Schiffli: It is top notch, ranking with the golden age of the studio system in the late 1930s and ‘40s. I feel like it precipitated a change, and that is something I want to be now – someone who changes the definition of how films are, and I say that humbly. Like Scorsese and Spielberg, when they redefined the last of the bloated film factories, I want to be that guy. I want to understand where the heart is, when doing my films. You’re a f**king rock star, brother.

StarChristian Stolte, BMA Presenter & Actor, “Chicago Fire”

If there is anyone that can be tagged “Mr. Chicago,” as far as working actors are concerned, Christian Stolte is the man. Forging a strong career based in the Windy City, The veteran stage actor is currently in his third TV season portraying firehouse favorite Mouch on “Chicago Fire.” His resume includes many made-in-Chicago TV and film favorites, including “Public Enemies,” “The Chicago Code,” “The Playboy Club,” “Boss” and “ER.”

Christian Stolte
Christian Stolte of ‘Chicago Fire’ at the BMAs
Photo credit: Patrick McDonald for You’ve portrayed your ‘Chicago Fire’ character for three seasons now. In the interesting paradigm of TV acting, what does it mean to you in the development of character?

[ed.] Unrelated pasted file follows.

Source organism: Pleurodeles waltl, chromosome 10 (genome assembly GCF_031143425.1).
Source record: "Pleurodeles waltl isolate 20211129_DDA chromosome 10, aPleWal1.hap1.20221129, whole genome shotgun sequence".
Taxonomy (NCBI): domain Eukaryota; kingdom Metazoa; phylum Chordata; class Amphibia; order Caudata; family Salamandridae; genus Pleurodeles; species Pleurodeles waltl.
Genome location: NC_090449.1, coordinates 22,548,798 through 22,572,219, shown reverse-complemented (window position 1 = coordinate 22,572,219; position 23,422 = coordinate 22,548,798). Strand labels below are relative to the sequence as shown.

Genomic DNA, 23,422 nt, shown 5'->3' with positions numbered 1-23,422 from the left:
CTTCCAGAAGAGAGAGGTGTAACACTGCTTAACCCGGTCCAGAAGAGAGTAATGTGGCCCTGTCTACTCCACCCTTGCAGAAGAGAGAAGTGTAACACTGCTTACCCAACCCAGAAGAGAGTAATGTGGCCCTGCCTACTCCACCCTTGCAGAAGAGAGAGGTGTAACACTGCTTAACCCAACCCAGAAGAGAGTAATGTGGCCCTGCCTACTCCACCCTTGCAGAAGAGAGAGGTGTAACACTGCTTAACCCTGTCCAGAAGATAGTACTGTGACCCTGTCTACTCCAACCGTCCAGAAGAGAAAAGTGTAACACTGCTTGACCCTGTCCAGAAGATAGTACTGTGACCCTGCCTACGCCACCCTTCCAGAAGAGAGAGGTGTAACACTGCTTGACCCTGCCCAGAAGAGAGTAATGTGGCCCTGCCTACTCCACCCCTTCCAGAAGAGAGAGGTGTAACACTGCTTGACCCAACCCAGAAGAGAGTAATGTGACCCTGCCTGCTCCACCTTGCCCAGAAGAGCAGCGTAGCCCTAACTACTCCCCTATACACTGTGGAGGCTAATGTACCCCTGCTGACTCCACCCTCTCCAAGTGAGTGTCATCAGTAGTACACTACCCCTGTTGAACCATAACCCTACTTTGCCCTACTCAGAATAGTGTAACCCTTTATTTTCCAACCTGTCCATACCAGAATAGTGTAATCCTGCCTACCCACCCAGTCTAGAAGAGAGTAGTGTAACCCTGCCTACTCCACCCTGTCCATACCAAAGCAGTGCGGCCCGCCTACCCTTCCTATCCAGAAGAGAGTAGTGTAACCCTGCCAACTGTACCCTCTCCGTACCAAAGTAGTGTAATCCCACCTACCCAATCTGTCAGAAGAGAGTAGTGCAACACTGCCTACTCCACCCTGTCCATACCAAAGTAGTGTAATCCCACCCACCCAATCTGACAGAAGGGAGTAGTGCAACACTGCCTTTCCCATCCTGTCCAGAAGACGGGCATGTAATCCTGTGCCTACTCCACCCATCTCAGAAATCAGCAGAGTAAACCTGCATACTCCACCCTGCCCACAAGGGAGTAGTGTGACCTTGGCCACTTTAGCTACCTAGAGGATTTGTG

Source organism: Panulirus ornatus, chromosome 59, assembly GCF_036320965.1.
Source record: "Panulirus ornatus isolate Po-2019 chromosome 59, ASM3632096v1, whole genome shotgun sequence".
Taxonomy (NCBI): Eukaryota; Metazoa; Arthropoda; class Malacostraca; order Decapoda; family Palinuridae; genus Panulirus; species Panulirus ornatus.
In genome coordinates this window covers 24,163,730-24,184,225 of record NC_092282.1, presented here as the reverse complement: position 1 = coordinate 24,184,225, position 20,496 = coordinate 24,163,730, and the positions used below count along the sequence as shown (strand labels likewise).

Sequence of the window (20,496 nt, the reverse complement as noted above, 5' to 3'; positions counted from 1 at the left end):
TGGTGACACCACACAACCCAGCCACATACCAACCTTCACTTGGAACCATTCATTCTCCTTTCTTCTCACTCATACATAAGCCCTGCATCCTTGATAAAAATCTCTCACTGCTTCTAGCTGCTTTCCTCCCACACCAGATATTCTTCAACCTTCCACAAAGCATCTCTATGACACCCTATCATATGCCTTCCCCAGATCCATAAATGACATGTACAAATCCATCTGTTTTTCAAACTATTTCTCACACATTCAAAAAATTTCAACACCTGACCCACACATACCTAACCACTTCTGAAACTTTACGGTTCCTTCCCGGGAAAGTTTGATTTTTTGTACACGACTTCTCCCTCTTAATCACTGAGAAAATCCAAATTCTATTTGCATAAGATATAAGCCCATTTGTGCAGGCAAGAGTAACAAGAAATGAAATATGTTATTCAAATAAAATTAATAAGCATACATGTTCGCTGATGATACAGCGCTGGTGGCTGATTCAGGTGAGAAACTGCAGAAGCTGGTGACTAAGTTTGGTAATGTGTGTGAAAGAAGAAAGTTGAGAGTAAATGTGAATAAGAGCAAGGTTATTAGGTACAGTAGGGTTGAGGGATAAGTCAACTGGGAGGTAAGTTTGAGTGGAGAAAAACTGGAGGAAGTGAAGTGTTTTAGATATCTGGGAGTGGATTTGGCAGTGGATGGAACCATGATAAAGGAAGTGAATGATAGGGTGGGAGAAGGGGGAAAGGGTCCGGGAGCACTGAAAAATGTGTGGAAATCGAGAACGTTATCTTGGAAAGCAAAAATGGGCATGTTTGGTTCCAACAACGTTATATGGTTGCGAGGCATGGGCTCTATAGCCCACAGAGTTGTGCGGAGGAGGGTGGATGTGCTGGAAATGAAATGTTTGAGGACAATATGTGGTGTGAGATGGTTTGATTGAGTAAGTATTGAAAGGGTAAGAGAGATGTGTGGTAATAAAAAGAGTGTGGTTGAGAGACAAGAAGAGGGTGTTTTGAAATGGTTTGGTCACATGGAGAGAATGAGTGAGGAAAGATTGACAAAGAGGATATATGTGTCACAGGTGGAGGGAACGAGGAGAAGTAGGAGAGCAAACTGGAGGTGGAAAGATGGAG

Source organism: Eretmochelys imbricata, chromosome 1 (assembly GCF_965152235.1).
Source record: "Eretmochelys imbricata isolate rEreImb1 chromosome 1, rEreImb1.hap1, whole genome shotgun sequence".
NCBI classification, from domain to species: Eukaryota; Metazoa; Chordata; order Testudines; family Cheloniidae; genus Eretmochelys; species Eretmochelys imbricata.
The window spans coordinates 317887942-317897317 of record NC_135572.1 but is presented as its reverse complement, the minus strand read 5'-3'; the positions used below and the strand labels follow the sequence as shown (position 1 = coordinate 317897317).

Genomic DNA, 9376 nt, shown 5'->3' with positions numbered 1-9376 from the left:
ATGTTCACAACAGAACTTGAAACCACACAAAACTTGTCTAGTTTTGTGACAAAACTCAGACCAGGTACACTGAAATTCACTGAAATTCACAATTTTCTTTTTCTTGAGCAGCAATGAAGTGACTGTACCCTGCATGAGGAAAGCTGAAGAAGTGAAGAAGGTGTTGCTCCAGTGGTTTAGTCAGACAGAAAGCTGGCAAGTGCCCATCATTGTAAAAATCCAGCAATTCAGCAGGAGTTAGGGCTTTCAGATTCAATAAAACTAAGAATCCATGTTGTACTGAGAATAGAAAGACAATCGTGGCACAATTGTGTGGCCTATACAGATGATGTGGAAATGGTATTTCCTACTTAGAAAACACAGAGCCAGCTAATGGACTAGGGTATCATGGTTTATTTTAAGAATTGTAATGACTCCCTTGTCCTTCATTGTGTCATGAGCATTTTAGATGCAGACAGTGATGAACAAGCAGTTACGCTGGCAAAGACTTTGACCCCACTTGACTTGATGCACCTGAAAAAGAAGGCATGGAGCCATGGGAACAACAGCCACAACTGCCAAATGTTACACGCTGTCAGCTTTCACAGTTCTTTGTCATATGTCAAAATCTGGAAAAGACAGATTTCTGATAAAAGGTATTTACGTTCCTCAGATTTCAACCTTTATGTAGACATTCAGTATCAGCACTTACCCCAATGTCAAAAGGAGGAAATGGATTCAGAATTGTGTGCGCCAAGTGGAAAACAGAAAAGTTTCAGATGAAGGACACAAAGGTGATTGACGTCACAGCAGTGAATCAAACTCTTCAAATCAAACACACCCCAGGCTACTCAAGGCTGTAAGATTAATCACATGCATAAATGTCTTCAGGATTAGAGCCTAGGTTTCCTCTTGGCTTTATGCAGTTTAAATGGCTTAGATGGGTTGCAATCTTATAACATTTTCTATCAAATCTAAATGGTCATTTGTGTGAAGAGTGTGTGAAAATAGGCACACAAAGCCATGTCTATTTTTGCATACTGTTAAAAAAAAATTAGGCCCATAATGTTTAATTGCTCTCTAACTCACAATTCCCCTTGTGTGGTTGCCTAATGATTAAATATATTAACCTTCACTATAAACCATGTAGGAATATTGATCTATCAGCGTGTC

Christian Stolte: At a certain point, you reach an odd turn in the road with a television character. The writers are writing for your voice. I’ve always heard that if you are, hopefully, going to play a character for a long time, make the character as much as an expression of your own personality as you can possibly can. I’ve injected more of myself into it, and more and more the writers and producers have gotten to know all of us as individuals.

They’ve included the slices in each of our ‘prisms of light’ in both ourselves and our characters. I’m ever mindful of the sword that hangs over any TV show, and any season can be our last. But as long as it’s going on, I’m really enjoying this unusual and very privileged position, where people are writing specifically for us and our characters. It’s just been great. In that sense, how do you interrelate with the show runner [Matt Olmstead] and writing staff?

Stolte: As far as the writers, I don’t know all of them, but there is a few of them that I know, and when I open a script with their name on it, I realize I will get something that is idiosyncratic for me, and the character. That’s when I feel they know what I’m trying to do. There is nothing better than that. Now that you are in the historic pantheon of successful TV series, which character would you compare Mouch to, as far as who you liked as a kid watching TV when you were growing up?

Stolte: Our show, in this analogy, is ‘Hill Street Blues,’ and my character is Mick Belker. He wasn’t part of the group necessarily, and we shoot a lot of scenes where Mouch is on the couch, and the real shit is going on in front of me, but I’ll call out some comment or helpful information – yet I’m not part of that action. That’s how Belker operated on Hill Street.

NEXT PAGE: All the winners of the Midwest Independent Film Festival “Best of the Midwest Awards…